Aria: "Beatus vir" from "Nisi Dominus" (HWV 238 Mvt. 5) for Wind Sextet

Uploaded on Mar 17, 2018

According to the autograph manuscript, George Frideric Handel put the finishing touches on his Nisi Dominus, HWV 238 for vocal soloists, chorus, and string orchestra on July 13, 1707, making it probably the last of the composer's sacred Latin choral works to be written during the first of his two or three extended visits to Rome.

When Handel moved from Northern Germany, his lifelong home up to that point, to Italy in 1706 it was for the express purpose of gathering up a real first-hand knowledge of Italian opera, a genre in which he had already begun to dabble while still living in Hamburg. However, Handel's choice to travel to Rome near the end of that first Italian year, or perhaps at the beginning of the next, was a little counterproductive if the opera-houses were really his goal, since Papal edict had put an end to all dramatic, theatrical entertainment in the city all the way back in 1677. Handel had no trouble finding employment as a composer of pure sacred music, however, and it was in this fashion that he filled the time until he found it possible to move on to Venice at the end of 1707 (he had meanwhile found a sponsor in the person of the Marquis Francesco Ruspoli, however, so he did return to Rome several times over the next couple years to write secular music for the Marquis).

Nisi Dominus is not nearly as sizeable a work as its better-known companion piece Dixit Dominus, HWV 232, but it too is a setting in several small, oratorio-like sections of a Psalm (Psalm 127, or 126 in the alternate numbering scheme), to which is added a setting of the Lesser Doxology traditionally read after the Psalm-reading; the total number of musical sections, including the gloria Patri Doxology, is six.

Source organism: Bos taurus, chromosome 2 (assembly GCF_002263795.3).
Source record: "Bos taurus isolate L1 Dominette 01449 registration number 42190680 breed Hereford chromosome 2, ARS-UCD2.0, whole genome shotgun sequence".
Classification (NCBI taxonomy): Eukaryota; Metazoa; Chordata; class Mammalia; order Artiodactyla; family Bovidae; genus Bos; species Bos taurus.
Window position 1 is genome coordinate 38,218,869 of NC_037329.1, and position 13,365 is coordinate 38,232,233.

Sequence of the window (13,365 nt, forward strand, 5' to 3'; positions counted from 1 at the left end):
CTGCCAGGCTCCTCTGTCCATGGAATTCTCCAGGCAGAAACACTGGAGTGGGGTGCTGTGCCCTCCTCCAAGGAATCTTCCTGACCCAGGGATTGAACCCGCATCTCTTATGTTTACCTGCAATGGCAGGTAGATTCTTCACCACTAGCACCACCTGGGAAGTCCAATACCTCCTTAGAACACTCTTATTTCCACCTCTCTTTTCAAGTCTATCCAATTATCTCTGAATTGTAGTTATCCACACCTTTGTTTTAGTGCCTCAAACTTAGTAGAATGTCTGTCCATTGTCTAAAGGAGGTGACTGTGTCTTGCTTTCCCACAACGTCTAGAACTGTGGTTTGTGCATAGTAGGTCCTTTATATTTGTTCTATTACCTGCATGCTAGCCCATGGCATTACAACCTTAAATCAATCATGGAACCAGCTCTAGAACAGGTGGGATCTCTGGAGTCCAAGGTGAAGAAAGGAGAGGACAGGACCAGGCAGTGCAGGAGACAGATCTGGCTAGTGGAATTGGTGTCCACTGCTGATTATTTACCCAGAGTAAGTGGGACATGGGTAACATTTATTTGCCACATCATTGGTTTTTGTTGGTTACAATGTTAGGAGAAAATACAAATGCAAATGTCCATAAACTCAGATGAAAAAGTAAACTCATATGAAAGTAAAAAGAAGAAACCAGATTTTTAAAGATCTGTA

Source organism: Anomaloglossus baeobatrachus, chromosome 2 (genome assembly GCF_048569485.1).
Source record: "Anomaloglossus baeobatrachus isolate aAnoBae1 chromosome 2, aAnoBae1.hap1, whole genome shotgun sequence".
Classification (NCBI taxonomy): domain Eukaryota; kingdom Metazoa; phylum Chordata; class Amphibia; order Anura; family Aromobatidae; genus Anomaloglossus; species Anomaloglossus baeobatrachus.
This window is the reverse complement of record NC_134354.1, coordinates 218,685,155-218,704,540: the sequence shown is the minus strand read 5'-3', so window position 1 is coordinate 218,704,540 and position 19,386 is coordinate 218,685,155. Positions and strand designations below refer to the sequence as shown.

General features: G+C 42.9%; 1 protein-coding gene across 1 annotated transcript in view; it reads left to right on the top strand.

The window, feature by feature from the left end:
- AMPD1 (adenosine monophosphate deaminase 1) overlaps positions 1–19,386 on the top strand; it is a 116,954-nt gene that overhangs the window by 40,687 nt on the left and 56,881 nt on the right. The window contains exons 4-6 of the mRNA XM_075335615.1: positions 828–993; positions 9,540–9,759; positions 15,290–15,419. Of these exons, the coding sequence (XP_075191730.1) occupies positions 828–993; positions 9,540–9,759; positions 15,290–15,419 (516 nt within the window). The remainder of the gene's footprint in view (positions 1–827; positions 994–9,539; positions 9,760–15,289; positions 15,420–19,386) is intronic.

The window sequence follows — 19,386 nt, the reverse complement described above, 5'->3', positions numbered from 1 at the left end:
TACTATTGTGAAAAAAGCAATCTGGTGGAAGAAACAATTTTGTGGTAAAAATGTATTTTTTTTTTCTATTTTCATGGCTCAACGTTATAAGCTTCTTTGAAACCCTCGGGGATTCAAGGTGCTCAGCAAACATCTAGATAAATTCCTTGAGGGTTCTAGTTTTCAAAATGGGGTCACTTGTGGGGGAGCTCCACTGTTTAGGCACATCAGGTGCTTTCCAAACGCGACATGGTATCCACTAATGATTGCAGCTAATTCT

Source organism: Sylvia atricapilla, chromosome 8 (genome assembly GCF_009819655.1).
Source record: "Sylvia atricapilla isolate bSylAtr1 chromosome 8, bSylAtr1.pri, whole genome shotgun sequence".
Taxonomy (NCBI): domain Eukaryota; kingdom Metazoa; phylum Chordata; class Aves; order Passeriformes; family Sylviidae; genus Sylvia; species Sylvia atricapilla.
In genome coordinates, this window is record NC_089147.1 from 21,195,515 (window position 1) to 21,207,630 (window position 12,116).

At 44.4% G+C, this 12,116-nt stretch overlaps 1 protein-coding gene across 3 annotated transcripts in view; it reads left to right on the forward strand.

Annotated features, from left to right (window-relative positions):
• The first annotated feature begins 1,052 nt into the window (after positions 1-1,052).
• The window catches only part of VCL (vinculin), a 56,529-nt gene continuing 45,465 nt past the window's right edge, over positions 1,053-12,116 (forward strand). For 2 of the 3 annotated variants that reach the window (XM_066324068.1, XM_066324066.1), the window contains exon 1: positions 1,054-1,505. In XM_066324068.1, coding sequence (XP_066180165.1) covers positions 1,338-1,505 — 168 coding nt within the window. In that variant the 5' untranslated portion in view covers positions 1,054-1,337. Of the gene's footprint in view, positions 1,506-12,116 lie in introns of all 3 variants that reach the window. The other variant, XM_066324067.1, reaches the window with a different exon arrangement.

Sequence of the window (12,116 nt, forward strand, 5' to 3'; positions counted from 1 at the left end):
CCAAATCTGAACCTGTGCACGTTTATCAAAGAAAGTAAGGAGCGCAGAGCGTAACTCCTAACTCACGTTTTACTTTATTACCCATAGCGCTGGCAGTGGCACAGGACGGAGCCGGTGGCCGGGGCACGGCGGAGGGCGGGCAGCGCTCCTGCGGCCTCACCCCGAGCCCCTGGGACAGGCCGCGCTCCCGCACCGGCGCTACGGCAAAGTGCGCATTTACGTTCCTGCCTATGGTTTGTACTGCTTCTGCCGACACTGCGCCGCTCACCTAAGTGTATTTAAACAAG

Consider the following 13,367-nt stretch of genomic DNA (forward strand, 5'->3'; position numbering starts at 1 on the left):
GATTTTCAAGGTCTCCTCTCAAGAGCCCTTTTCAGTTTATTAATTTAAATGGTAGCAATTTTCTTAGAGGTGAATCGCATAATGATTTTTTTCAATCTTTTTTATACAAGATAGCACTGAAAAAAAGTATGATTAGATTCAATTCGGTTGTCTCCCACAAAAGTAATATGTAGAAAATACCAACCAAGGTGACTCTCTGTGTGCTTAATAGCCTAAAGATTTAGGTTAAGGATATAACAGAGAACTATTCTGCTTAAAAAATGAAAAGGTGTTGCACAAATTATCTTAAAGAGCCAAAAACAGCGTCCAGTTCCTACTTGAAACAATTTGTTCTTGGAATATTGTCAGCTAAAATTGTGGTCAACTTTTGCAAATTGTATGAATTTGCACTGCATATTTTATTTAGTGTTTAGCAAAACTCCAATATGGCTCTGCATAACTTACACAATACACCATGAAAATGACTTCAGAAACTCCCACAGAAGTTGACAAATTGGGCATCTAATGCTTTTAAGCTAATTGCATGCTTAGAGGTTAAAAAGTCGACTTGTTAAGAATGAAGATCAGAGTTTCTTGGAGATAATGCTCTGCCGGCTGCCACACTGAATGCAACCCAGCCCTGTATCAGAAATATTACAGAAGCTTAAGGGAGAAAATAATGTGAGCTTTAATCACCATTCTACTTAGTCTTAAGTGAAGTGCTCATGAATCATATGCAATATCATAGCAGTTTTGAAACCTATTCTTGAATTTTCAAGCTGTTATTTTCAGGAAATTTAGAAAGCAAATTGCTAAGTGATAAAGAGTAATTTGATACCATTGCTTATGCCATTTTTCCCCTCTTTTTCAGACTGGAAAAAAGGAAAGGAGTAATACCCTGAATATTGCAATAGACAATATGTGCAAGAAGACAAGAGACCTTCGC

The violins usher in the opening chorus (not a pure chorus, but one to which the three soloists--an alto, or more properly countertenor, a tenor, and a bass--add their more individual thoughts) with some energetically spinning arpeggio figures--the same kind of figuration that begins Dixit Dominus. The tenor aria that follows is really something of a duet for the singer and the cello/bass, which plods steadily forth with a dotted-rhythm idea. Cum dederit, for alto solo, floats along on a gentle repeated-note string background, while the following bass aria, Sicut sagittae, plunges forth with hair-raising string viruosity (as the text refers to "arrows in the hand of a mighty man"), only to immediately calm down as the singer moves on to consider the "young children."

The tenor gets a second aria, Beatus vir, before Handel divides both the chorus and the orchestra into two ensembles each (i.e. double chorus and double string orchestra) for the final, splendiferous Doxology, Gloria Patri; the result is some of the most acoustically stunning music Handel ever wrote. As the Doxology moves forward, the opening tones of the first movement--violin arpeggios, chorus in unison--are reprised just enough to set the stage for a rich choral imitation that moves with great joy towards the final AmenNisi Dominus (HWV 238). Note that Friedrich Chrysander had prepared the 'Gloria Patri' (which was seen as an independent work, at the time) for volume 49 of his edition of Händel's works, but that volume was never published and is not included here.

Source: AllMusic (

Although originally written for Mixed Chorus & Baroque Orchestra, I created this Interpretation of the Aria: "Beatus vir, qui timet Dominum" (Blessed are those who fear the Lord) from "Nisi Dominus" (HWV 238 Mvt 5) for Wind Sextet (Bb Trumpet, Flute, Oboe, Bb Clarinet, French Horn & Bassoon).


Pages 4
Duration 02:17
Measures 31
Key signature 2 sharps
Parts 6
Part names Trumpet, Flute, Oboe, Clarinet, French Horn, Bassoon
Privacy Everyone can see this score
License None (All rights reserved)
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